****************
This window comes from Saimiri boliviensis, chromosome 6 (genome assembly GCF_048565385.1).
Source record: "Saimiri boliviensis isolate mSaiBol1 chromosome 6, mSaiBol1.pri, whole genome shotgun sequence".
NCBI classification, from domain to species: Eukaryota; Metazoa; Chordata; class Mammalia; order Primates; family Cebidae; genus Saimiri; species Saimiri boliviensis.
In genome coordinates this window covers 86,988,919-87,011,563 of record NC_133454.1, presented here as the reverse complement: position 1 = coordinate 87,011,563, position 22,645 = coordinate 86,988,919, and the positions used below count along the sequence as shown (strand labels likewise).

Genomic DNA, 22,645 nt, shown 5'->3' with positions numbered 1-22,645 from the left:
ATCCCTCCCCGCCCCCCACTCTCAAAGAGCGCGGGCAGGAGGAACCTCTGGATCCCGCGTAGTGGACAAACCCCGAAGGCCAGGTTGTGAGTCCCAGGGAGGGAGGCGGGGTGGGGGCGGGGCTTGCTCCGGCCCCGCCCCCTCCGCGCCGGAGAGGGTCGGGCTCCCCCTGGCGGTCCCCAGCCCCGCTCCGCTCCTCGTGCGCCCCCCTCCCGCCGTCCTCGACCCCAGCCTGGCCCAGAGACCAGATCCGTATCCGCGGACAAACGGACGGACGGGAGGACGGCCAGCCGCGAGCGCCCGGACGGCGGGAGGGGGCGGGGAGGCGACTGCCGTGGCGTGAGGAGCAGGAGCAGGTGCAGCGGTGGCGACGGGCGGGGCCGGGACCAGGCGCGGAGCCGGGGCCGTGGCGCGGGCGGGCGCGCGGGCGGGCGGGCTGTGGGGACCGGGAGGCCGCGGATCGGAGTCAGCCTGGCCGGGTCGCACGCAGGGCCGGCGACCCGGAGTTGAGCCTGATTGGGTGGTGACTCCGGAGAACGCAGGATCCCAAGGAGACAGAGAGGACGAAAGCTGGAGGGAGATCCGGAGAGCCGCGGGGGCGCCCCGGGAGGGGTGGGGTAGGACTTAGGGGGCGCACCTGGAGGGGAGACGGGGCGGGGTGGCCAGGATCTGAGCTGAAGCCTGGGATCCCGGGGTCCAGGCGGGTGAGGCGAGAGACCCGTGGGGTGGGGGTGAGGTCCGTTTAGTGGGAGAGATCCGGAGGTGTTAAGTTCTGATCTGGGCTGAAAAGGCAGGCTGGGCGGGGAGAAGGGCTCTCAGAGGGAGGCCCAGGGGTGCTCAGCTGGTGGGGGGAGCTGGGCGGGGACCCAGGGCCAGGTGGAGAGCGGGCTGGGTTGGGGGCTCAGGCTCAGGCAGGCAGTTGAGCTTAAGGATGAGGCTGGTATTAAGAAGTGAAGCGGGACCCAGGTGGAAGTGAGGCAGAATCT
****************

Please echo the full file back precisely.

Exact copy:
This window comes from Saimiri boliviensis, chromosome 6 (genome assembly GCF_048565385.1).
Source record: "Saimiri boliviensis isolate mSaiBol1 chromosome 6, mSaiBol1.pri, whole genome shotgun sequence".
NCBI classification, from domain to species: Eukaryota; Metazoa; Chordata; class Mammalia; order Primates; family Cebidae; genus Saimiri; species Saimiri boliviensis.
In genome coordinates this window covers 86,988,919-87,011,563 of record NC_133454.1, presented here as the reverse complement: position 1 = coordinate 87,011,563, position 22,645 = coordinate 86,988,919, and the positions used below count along the sequence as shown (strand labels likewise).

Genomic DNA, 22,645 nt, shown 5'->3' with positions numbered 1-22,645 from the left:
ATCCCTCCCCGCCCCCCACTCTCAAAGAGCGCGGGCAGGAGGAACCTCTGGATCCCGCGTAGTGGACAAACCCCGAAGGCCAGGTTGTGAGTCCCAGGGAGGGAGGCGGGGTGGGGGCGGGGCTTGCTCCGGCCCCGCCCCCTCCGCGCCGGAGAGGGTCGGGCTCCCCCTGGCGGTCCCCAGCCCCGCTCCGCTCCTCGTGCGCCCCCCTCCCGCCGTCCTCGACCCCAGCCTGGCCCAGAGACCAGATCCGTATCCGCGGACAAACGGACGGACGGGAGGACGGCCAGCCGCGAGCGCCCGGACGGCGGGAGGGGGCGGGGAGGCGACTGCCGTGGCGTGAGGAGCAGGAGCAGGTGCAGCGGTGGCGACGGGCGGGGCCGGGACCAGGCGCGGAGCCGGGGCCGTGGCGCGGGCGGGCGCGCGGGCGGGCGGGCTGTGGGGACCGGGAGGCCGCGGATCGGAGTCAGCCTGGCCGGGTCGCACGCAGGGCCGGCGACCCGGAGTTGAGCCTGATTGGGTGGTGACTCCGGAGAACGCAGGATCCCAAGGAGACAGAGAGGACGAAAGCTGGAGGGAGATCCGGAGAGCCGCGGGGGCGCCCCGGGAGGGGTGGGGTAGGACTTAGGGGGCGCACCTGGAGGGGAGACGGGGCGGGGTGGCCAGGATCTGAGCTGAAGCCTGGGATCCCGGGGTCCAGGCGGGTGAGGCGAGAGACCCGTGGGGTGGGGGTGAGGTCCGTTTAGTGGGAGAGATCCGGAGGTGTTAAGTTCTGATCTGGGCTGAAAAGGCAGGCTGGGCGGGGAGAAGGGCTCTCAGAGGGAGGCCCAGGGGTGCTCAGCTGGTGGGGGGAGCTGGGCGGGGACCCAGGGCCAGGTGGAGAGCGGGCTGGGTTGGGGGCTCAGGCTCAGGCAGGCAGTTGAGCTTAAGGATGAGGCTGGTATTAAGAAGTGAAGCGGGACCCAGGTGGAAGTGAGGCAGAATCT